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Grantham student wins Amazon bursary

A student from Grantham has become one of a small number of women in the UK who have been selected for a prestigious bursary from Amazon.

Emily Liu, 19, of Manthorpe, Grantham, is studying Computer Science at King’s College London and is one of six female students in the UK chosen to receive the Amazon Women in Innovation Bursary each academic year.

Emily, who used to attend Kesteven Grantham Girls’ School, said: “I was always interested in Science, Technology, Engineering and Mathematics (STEM). From a young age, I loved playing with computers, but I didn’t actually think that IT could be a career path for me.

“Technology never felt like a career choice. I avoided the technical subjects and focused on subjects that could lead me to a career in business or finance. Thankfully, as I got a little older, I realised that I could have a career in technology.”

Photos © Joel Chant/ UNP- 39267- 21/10/18 Amazon - Emily Liu. (5868051)
Photos © Joel Chant/ UNP- 39267- 21/10/18 Amazon - Emily Liu. (5868051)

Emily almost missed the chance to make it on to the Amazon Women in Innovation Bursary scheme, but a late-night check of her emails led to a chance encounter with the programme.

Emily added: “It all happened really quickly. I was clearing out my emails one night, and I came across an email from my department. The deadline for applications to the bursary programme was that evening and I quickly applied. A few weeks later I received an email saying congratulations.”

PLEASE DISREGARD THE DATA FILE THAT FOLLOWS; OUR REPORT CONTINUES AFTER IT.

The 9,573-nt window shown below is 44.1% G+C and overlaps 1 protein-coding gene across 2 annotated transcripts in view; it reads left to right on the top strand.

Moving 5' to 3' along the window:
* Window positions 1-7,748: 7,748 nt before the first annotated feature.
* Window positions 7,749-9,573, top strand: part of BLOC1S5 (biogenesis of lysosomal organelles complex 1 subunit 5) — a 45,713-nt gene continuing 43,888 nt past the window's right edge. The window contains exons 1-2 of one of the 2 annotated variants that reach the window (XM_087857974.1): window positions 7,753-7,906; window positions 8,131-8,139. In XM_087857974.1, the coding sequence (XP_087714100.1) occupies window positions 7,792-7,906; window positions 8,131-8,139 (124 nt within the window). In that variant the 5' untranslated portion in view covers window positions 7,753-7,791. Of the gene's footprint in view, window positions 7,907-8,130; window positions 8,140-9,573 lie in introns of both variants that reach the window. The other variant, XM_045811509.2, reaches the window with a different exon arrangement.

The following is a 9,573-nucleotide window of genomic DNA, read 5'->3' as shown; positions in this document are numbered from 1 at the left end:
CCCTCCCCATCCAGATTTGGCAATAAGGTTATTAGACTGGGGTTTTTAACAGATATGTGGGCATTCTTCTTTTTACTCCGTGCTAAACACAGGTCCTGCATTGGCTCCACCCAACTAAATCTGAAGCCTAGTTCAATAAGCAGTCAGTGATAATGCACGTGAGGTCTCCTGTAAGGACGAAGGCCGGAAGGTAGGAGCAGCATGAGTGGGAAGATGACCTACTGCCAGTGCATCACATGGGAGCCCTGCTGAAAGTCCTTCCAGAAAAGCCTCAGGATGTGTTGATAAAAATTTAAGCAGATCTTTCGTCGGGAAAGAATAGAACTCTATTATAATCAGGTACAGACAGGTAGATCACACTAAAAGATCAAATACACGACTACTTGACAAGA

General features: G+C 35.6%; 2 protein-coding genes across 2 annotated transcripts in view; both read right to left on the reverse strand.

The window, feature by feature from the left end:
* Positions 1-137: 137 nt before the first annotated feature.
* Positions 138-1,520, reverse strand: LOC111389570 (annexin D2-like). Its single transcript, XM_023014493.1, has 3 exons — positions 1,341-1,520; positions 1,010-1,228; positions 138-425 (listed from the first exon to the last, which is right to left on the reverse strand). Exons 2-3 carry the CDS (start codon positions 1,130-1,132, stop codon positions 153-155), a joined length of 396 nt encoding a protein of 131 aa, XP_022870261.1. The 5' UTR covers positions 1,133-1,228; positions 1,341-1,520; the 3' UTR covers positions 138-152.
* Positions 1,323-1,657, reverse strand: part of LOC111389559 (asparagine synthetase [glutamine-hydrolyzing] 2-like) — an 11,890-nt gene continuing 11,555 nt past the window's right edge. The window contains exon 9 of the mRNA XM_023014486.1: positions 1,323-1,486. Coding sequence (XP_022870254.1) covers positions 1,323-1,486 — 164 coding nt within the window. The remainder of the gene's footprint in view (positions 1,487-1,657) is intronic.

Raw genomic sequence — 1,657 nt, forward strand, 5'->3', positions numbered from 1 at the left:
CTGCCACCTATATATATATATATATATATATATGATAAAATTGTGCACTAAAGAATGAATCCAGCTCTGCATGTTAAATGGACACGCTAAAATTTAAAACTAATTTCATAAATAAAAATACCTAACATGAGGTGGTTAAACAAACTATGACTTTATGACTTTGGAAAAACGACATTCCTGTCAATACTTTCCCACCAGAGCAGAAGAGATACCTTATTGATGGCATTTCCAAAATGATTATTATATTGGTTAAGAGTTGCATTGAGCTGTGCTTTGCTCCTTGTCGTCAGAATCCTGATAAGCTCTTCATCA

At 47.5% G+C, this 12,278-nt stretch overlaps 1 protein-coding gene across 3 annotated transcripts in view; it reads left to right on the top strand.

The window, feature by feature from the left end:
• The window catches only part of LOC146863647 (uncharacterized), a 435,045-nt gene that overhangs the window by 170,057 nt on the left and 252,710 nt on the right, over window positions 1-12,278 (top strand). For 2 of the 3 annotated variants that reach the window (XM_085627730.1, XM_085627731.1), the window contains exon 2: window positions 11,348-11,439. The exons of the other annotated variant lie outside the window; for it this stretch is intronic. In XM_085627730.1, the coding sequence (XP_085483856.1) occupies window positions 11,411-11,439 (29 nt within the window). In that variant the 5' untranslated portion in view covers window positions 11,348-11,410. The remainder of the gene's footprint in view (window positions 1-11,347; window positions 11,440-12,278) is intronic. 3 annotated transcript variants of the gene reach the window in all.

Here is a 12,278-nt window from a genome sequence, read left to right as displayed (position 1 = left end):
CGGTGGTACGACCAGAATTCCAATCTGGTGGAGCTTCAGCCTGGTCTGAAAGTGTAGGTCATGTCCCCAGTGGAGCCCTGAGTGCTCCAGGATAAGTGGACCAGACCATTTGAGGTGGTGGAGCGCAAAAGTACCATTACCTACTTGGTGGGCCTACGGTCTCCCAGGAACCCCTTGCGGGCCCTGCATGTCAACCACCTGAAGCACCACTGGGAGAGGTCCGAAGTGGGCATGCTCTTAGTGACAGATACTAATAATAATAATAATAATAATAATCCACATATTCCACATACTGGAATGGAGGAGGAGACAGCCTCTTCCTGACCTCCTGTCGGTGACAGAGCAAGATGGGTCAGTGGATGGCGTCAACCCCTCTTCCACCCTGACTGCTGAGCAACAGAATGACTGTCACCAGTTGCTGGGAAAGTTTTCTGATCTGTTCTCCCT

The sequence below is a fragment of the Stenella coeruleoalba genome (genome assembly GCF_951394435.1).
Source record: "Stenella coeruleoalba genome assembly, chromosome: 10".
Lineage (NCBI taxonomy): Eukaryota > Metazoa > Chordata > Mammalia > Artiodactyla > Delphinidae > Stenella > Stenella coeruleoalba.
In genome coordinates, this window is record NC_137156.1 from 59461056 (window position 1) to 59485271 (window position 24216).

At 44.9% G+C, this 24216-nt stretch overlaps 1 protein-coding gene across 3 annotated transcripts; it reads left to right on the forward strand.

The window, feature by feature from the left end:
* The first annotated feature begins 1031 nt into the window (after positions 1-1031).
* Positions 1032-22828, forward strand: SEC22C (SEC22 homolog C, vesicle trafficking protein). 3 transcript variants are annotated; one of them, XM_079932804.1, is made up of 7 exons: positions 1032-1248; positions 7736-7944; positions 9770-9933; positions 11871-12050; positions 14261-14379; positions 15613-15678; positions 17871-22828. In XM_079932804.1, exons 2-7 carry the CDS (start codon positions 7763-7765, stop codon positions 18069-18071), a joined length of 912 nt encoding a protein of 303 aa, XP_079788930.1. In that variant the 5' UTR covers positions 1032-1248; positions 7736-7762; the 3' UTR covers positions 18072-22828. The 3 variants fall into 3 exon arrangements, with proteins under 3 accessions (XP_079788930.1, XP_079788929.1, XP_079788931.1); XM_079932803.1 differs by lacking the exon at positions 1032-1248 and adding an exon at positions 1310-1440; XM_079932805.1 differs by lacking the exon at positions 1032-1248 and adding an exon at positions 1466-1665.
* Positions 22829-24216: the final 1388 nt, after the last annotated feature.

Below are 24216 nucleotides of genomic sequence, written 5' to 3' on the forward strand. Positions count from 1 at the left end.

The Amazon Women in Innovation Bursary offers funding of between £3,500 and £7,500 per year to a female student from a low-income household attending one of the three universities which neighbour its three UK development centres.

As well as the bursary helping with Emily’s living costs over the four years of her degree, Amazon will also provide mentoring on business skills like CV-building and interview techniques.

Emily believes that more women should pursue careers in areas that they are passionate in, adding: “I would definitely encourage women to pursue STEM subjects. A lot of people are interested in STEM but, because of gender disparity and imbalance, they are deterred from going into the field.”


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